Saturday, October 16, 2010
Mark Twain Festival / Mark Twain Autobiography
A most outstanding weekend... The 2010 Mark Twain's Motherlode Festival. Kicking off the event was the production of "Sam & Laura" by the Best Selling author, Ron Powers at the Bret Harte Theater Friday night.
I attended the Mark Twain Symposium Saturday morning at Camps at Greenhorn Creek. MC'd by the Calaveras Enterprise's editor, Ralph Alldredge, this line up of Mark Twain scholars was eye opening. Listening to each as they described their journey of discovery of just who was this man, Mark Twain, it slowly dawned on me that I had never really focused or put into my own perspective just what a phenomenon Mark Twain truly is. Irreverent, outspoken, fearless and willing to take on every social & political taboo of the times. Opinionated yet willing to challenge his own observations, Mark Twain is timeless, even today.
The sold out room laughed, sighed and applauded as each of the Twain Experts discussed the challenges they each faced as they worked through the endless manuscripts, letters and documents left by Mark Twain as attempts to piece together his own autobiography in exactly the manner Mark Twain intended. A monumental challenge in and of itself.
On to the Gala Dinner, with keynote speaker Ron Powers, the Pulitzer Prize and Emmy Award winning author of "Mark Twain, a life" and co-author of "Flags of our Father", both New York Times Bestsellers. Later in the evening, the very first presentation of the Mark Twain Award for contributions to the Journalism and literature of California by Will Fleet, President of the California Press Association to its first recipient, of course, Samuel Clemens. A grand night for all attendees.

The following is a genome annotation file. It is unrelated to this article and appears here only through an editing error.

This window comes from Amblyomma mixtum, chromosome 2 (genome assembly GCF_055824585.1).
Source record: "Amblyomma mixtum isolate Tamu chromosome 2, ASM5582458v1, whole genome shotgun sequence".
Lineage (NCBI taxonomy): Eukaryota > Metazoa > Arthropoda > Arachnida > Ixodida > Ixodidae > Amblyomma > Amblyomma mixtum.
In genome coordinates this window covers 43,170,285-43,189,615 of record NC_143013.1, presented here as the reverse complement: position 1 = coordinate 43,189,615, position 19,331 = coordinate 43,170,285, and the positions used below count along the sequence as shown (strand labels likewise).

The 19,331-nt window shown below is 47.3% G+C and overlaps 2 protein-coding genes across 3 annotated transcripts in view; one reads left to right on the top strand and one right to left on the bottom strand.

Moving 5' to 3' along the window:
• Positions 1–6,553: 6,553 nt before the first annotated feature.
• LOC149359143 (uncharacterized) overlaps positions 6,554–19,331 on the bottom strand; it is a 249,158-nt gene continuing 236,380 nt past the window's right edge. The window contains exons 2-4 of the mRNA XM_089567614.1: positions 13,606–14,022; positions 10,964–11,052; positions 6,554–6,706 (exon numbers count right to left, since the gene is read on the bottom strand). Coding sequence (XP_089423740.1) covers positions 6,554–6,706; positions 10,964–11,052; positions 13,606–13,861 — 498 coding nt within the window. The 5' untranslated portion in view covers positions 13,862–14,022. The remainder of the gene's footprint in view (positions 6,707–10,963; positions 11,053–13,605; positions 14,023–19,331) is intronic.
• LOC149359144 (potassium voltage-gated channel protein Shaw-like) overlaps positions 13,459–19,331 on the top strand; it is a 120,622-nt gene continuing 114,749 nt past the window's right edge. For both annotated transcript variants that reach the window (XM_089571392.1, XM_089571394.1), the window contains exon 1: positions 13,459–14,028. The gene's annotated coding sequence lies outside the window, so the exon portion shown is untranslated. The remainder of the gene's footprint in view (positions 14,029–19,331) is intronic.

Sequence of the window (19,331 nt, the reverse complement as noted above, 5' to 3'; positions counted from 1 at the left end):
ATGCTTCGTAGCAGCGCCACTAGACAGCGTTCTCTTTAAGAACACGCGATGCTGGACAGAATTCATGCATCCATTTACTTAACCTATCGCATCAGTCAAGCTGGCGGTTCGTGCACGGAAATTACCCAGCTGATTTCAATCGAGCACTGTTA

Proceeds from this event will be used to benefit the Angels Camp Museum and to establish the Mark Twain Festival as an annual literary event for the entire Mother Lode region. Caroline Schirato as executive director led the Steering Committee with chair Bob Trinchero on a path of outstanding execution down to the smallest detail. Kudos to all the sponsors, volunteers, committee members and others who assisted to produce this great event.
As I saw it, the focal point of this event was Mark Twain's Autobiography. Mark Twain stipulated that his autobiography could not be published until 100 years after his death. And, here we are, 100 years later. I wonder if his statement meant Mark Twain did not realize the importance of his own contribution to American Writing. Did he perhaps not expect anyone would take up this challenge? So here it is, 100 years after his death and Volumn one is on the table!
I have started reading this huge book. A treat to have access before the actual release date. True to Mark Twain, it doesn't follow chronological order as most biographys do, it is a series of stories in his own style, wandering from here to there, but, painting a beautiful picture of a man we have all grown to love. I think I might even post some of my observations as I traverse his written word. The book looks daunting, but, I love Mark Twain's animated style of writing and his keen observations. Humor, he makes me laugh. Mark Twain can look at an everyday event and see a totally different side than I would ever expect. He makes me laugh and he makes me sad. I will keep you posted on my progress.